The 64’s 180-horsepower Volvo engine also gets its own room to keep the noise and vibration underneath the cockpit, making for a quiet ride under power. Most onboard systems, from batteries to tankage, can be controlled and monitored with a touch-screen display mounted beside the companionway.
It’s not often that I get to test the same boat in opposite offshore conditions, but that is exactly what happened when I returned to Serenity for a 90-mile downwind blast from St. Maarten to Tortola. And a blast it was. Almost as soon as we exited St. Maarten’s Simpson Bay Lagoon, boat speeds easily hit above 10 knots as we reached in 20-knot breezes all the way to the BVI. The helm felt balanced and our fast passage allowed us to get a couple hours of sleep anchored in Gorda Sound before the sun rose.
After we cleared customs in Tortola we met up with a very special crewmember. Gary Jobson, the veteran America’s Cup winner and long time broadcaster, came aboard to help us sail Serenity from Norman Island to the Bitter End Yacht Club on Virgin Gorda as part of Jeanneau’s biannual rendezvous. With Gary at the helm in the 25-knot wind, we sailed with a reefed main, full staysail and apparent wind between 35 and 40 degrees. The boat speed was pegged in the 7- to 8-knot range. As you’d expect, we were the fastest boat in the more than 20-boat-strong rendezvous fleet that made the passage with us. One fellow rendezvous cruiser made the trip at full-throttle, motorsailing to keep up. Gary later brought the house down when he shared the tale at dinner that evening.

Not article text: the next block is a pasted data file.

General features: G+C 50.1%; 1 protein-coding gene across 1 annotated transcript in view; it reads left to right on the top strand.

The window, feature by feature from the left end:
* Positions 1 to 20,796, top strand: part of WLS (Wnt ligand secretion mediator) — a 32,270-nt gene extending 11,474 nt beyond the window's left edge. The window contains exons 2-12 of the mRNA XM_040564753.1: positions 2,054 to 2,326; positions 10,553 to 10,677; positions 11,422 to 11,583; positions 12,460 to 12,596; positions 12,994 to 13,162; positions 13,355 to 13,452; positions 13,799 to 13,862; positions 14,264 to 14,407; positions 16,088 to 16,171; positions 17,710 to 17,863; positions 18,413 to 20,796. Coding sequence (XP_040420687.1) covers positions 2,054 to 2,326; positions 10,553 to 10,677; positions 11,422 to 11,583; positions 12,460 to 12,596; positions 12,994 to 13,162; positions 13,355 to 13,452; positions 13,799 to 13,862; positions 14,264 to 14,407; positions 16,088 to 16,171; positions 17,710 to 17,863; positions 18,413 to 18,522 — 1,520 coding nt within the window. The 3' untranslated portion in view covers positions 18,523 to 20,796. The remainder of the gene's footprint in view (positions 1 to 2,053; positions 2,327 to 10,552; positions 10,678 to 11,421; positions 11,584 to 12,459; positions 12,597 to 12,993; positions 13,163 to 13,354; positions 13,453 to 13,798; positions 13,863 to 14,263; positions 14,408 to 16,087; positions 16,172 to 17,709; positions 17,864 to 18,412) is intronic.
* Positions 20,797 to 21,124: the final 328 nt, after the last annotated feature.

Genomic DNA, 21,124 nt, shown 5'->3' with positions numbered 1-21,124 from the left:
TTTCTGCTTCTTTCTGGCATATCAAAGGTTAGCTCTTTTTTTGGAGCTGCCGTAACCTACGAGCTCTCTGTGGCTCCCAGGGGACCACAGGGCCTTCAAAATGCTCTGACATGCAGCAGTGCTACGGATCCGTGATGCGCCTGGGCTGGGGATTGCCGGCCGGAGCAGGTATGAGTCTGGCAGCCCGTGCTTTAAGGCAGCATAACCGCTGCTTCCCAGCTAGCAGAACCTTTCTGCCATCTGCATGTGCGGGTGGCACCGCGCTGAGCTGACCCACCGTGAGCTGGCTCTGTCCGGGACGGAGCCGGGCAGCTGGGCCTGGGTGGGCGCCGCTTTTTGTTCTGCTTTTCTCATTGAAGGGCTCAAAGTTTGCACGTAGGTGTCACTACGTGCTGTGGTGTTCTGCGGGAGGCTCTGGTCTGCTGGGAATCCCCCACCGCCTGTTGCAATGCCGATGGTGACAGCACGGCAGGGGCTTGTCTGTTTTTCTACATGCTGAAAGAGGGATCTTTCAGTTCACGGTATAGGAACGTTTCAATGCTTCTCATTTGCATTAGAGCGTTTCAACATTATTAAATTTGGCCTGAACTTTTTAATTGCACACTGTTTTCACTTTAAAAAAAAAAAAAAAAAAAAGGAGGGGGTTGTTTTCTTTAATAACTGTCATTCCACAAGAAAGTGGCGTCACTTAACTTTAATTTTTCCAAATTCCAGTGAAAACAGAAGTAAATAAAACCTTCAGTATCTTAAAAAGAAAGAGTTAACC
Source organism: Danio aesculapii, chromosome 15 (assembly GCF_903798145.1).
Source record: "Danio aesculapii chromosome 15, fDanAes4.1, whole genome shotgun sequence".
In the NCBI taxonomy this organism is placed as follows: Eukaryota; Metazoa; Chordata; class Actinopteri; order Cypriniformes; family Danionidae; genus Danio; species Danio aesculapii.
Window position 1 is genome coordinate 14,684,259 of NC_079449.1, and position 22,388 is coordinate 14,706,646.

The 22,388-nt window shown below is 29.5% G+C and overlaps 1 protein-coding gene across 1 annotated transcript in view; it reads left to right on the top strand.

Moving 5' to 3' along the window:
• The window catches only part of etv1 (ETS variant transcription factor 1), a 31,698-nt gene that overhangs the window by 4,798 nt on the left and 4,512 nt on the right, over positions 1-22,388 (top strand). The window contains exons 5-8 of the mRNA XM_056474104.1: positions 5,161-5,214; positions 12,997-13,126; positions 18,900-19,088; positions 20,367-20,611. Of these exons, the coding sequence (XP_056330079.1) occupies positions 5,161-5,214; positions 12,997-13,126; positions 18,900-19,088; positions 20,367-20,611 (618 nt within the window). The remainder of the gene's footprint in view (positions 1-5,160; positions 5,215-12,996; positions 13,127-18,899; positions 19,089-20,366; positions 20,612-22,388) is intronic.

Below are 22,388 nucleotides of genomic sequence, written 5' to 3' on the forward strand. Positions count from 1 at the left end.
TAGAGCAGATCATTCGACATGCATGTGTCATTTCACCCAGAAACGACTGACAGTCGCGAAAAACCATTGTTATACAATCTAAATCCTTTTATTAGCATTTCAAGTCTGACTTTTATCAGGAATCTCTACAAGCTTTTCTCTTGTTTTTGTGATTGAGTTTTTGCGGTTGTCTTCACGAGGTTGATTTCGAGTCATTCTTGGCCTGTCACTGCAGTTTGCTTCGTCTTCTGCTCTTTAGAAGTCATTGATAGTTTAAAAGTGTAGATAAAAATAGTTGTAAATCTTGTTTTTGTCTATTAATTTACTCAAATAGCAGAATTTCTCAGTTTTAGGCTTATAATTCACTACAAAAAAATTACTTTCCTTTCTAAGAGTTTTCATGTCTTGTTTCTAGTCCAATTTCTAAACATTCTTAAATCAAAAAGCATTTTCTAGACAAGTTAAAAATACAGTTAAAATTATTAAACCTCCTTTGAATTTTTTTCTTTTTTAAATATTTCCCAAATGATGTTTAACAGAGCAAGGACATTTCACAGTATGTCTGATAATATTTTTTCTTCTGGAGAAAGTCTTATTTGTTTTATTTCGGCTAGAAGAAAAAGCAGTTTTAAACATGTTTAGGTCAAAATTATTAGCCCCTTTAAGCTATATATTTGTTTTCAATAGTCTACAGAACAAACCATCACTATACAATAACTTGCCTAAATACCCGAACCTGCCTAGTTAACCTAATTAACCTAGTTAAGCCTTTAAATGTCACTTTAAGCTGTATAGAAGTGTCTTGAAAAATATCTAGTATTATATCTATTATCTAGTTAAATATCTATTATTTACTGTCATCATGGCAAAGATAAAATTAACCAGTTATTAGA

“That was the first time I ever beat a boat in a race that was running its engine,” Gary said.
The Jeanneau 64 is sexy and fast and fully capable of extended offshore cruising in stylish comfort for an experienced couple or shorthanded crew. It’s cruising in comfort with it spacious deck and dinghy garage that accommodates a jet-drive RIB and still has storage space for lines and water toys. It’s a perfect boat for sailors who want to own a superyacht at a production boat price. And for those who want to test sail a Jeanneau 64 during a weeklong cruise, Serenity is available for charter (www.serenityseas.com). Jeanneau’s Erik Stromberg was absolutely right when he said that when it comes down to value for money, the Jeanneau 64 is off the charts.
LOA 65’11”; LWL 59’; Beam 17’8”; Standard draft 9’8”; Shoal draft 7’2”; Standard ballast 20,613 lbs.; Shoal-keel ballast 23,259 lbs.; Displacement 68,343 lbs.; Sail area 1,829 sq. ft.
Base Boat Price: $1,171,200
105 Eastern Avenue, Suite 203,
Annapolis MD, 21403